Tuna and Radish Salad, Easy picken’s from the garden

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AaweekendherbbloggingIt's time for Weekend Herb Blogging, that ode to herbaceous edibles started by Kalyn of Kalyn's Kitchen!  This week is being hosted by the wonderful Ulrike of Kuchenlatein (the same lovely lady that sent me all the homemade dandelion goodies).

Question: What are the two easiest things to grow in your garden?

Answer: Chives and radishes. 

Chives are almost indestructible.  My mother has had the same clump for 50 years.  I once dug up a clump of garlic chives and threw it in the woods behind the house.  The next spring it was doing fine, full of blossoms, apparently happy in its new shady home, unconcerned about the minor detail of not actually being planted. 
Chives, a member of the Allium family (along with onion, garlic and leeks) are rich in vitamins A and C, contain folic acid, sulfur and iron, and are thought to aid digestion when sprinkled on food.  (We've already done the Marjoram/Oregano debate,  pictured with the chives)

Radishes are incredibly rewarding for the novice gardener.   They germinate in 4 or 5 days in almost any kind of soil and are ready to eat in less than 3 weeks!  Now, that's fast food!
Both the radish and its leaves are edible, and while the radish itself, is moderately high in Vitamin C, it's the leaves which have been used for medicinal purposes.  Steeped and drunk as a tea they are thought to aid upper respiratory infections, colds and fevers.

My garden has been very kind this spring and gave me all of the vegetal ingredients for this salad, except the celery. 

And the banderillas.  They came from Spain… Olé !

Tuna and Radish Salad Tunaradish

2 cans tuna 6 oz (190gr)
2 hard-boiled eggs
1/2 cup sliced radishes
1/3 cup chopped celery
1/4 cup chopped green olives
1 tbs snipped chives
1 tbs whole oregano leaves
1 tbs snipped marjoram
some nice, whole spinach leaves
(a couple of banderillas)
Tarragon Vinaigrette

Combine tuna, radishes, celery, olives, chives and marjoram in a medium bowl.  Add Vinaigrette to tuna and mix gently.  Chop eggs, add to tuna and mix gently. Spoon onto spinach leaves and serve.

Tarragon Vinaigrette
1 tbs Dijon mustard
1 tbs lemon juice
2 tbs white wine tarragon vinegar
2 tsp snipped fresh tarragon
1/4 cup olive oil – the good stuff

Combine mustard, lemon juice and vinegar in a small bowl and whisk together. Slowly add olive oil, whisking constantly to emulsify.  Add tarragon and mix.

Don't forget to stop by Kuchenlatein on Monday for the recap of all the wonderful recipes!

Bon Weekend!

14 thoughts on “Tuna and Radish Salad, Easy picken’s from the garden”

  1. So many good tasting things in this salad, along with my beloved canned tuna. Sounds just wonderful. I need to plant some radishes. Thanks for the reminder.

  2. I like radish leaves more than the root, I can handle it in a soup. I am green with envy, that you don’t have slugs. Yesterday I killed, yes meanwhile I am a killer, 20 slugs and I don’t feel ashamed.

  3. Lydia, I have been lucky, touch wood. But now I think my tomatoes are ill…sob!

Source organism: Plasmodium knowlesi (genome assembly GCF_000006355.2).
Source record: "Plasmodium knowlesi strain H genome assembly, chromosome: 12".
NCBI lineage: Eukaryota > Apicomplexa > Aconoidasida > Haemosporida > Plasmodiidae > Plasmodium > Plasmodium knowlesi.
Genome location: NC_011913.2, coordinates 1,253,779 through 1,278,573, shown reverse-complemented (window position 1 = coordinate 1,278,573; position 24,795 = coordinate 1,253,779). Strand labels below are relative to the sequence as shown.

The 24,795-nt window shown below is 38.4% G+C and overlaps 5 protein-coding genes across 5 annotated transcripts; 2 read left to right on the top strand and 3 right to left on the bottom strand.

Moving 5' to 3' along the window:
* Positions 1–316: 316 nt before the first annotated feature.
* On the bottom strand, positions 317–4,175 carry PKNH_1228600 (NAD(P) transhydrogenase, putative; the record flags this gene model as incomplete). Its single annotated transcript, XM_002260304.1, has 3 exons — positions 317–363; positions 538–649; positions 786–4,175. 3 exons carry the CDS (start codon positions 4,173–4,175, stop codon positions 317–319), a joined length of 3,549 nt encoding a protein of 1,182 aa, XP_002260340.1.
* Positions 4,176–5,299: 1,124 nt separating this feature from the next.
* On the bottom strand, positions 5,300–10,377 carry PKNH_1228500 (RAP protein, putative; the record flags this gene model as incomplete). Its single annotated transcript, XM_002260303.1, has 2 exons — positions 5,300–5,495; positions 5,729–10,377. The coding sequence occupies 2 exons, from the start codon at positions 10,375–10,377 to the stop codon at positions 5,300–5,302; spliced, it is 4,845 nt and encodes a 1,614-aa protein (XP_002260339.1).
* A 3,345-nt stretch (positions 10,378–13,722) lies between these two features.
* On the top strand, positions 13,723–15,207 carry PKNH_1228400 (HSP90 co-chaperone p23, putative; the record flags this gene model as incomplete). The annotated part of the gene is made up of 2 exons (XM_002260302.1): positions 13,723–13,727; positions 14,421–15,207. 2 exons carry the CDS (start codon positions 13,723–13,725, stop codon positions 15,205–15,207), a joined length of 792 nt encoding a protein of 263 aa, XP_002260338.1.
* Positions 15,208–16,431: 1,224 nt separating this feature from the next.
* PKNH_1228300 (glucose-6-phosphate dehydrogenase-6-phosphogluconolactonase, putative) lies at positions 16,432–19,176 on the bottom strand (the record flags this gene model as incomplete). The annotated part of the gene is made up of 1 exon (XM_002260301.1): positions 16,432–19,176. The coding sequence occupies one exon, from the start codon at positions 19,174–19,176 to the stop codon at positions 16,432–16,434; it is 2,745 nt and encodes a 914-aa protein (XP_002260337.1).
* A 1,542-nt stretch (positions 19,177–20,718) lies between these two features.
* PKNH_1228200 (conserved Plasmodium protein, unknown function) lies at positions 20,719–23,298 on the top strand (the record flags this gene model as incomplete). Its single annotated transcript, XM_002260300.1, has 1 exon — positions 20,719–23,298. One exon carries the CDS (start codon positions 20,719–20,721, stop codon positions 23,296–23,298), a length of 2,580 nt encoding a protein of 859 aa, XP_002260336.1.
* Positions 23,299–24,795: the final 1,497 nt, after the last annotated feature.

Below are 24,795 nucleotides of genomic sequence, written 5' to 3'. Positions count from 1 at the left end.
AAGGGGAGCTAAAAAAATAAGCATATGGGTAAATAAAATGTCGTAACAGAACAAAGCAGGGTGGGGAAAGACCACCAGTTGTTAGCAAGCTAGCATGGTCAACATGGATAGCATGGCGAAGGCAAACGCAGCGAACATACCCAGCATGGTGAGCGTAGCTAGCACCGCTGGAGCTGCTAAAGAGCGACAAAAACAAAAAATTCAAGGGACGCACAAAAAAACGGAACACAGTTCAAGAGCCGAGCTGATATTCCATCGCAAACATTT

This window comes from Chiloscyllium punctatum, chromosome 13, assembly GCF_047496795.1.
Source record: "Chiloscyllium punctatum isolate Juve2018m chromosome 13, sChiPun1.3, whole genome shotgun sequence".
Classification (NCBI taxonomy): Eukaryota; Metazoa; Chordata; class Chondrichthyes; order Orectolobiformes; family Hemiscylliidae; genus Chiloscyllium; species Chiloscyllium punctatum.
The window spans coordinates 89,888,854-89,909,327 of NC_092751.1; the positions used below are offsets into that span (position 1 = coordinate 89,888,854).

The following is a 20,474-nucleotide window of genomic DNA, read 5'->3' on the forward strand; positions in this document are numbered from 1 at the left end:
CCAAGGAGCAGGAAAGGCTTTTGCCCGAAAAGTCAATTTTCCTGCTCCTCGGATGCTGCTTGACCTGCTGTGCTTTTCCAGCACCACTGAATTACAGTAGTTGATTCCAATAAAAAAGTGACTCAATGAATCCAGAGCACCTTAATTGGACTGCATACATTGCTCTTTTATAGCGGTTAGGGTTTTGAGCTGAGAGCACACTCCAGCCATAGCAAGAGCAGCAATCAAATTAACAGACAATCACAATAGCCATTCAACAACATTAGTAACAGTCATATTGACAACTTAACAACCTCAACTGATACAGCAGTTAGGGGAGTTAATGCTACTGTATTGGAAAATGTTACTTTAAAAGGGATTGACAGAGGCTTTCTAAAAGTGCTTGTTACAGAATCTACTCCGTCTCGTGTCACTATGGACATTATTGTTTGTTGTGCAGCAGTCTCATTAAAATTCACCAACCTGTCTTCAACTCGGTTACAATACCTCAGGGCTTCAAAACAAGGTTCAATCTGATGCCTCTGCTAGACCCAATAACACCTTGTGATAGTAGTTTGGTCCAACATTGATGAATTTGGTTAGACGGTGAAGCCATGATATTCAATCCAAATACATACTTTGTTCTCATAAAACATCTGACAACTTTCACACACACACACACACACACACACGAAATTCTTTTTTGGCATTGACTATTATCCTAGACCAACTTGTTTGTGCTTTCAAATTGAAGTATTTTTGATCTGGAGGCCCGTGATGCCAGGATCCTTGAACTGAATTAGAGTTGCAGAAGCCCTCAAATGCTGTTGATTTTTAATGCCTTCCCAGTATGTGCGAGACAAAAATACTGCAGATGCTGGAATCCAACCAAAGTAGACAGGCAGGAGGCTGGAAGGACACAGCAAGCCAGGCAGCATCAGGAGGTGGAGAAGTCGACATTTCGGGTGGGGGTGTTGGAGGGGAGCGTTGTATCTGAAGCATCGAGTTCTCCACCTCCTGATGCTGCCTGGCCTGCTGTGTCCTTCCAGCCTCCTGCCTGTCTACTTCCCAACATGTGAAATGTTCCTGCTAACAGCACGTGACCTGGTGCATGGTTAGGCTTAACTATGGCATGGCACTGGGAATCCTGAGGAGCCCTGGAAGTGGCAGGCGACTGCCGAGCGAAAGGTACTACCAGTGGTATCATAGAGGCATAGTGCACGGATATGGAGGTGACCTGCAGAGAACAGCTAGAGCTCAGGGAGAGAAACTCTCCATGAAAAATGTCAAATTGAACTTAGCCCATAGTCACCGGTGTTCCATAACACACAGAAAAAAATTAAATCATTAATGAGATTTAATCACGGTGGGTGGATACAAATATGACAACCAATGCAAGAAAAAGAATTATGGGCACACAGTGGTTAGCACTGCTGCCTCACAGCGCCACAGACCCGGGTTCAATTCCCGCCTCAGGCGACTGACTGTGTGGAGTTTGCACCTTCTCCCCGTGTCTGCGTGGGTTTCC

Thanks Christine
    Kalyn, 5 years ago I wouldn’t have thought that tuna and radish would make such a good couple! I continue to learn…
    Meredith, I am going to have to try radish leaf soup, you’re the second person to mention it. I have a new crop of radishes coming up in a week or so.
    Ulrike, I do have little, tiny slugs, but I’ve never seen a big one… not like I’ve seen in Germany. Those things are scary. You are a brave woman to take them on and 20 in one day! I am impressed…and a little scared…

  4. Oh, brava! Lucky you. I am such a failure growing chives, although my mom is as successful as yours. (Well, I haven’t managed to kill my garlic chives for several years, so maybe there’s hope.)
    What a super duper salad. Ole!

  5. Really nice salad, I have been looking at radishes now for some time, never being able to decide whether I should buy them or not but now I will!

  6. Thanks Truffle, and maybe next spring(your season) you can 😉
    CC, garlic chives are the Borg of the plant world. They do not DIE! They’re what I use early summer when the regular ones tend to go to flower… then they look pretty so I leave them…nothing to do with laziness!
    Ilva, they had a nice crunhc and bit of spice to a lot of things: green salads, pasta salads, couscous…
    Helene, I hope you enjoy it, thanks.

  7. Oh… Your garden mush be lovin’ it right now!!! I can’t WAIT to start
    a garden. I miss my San Diego garden… Oh well.. All looks D-lish!!!
    Happy munching!! — Leesa

  8. Lucky you to have fresh produce right at home 🙂 I live in an apartment…no balcony, not even a window box…anything you can suggest that will survive nicely potted and indoors?
    That’s a delicious looking salad 🙂

  9. Leesa, I could use some San Diego sunshine right now! My poor garden is suffering from an abundance of cloudy days.
    Joey, cherry tomatoes would do well kept trimmed and staked, as would most herbs: basil, chives, parsley, summer savory; maybe even pots of thyme and oregano. In Ireland I grew lettuce in a pot – never enough for a salad but nice for sandwiches and garnishes. You could also do peppers…that’s all I can think of right now – good luck!

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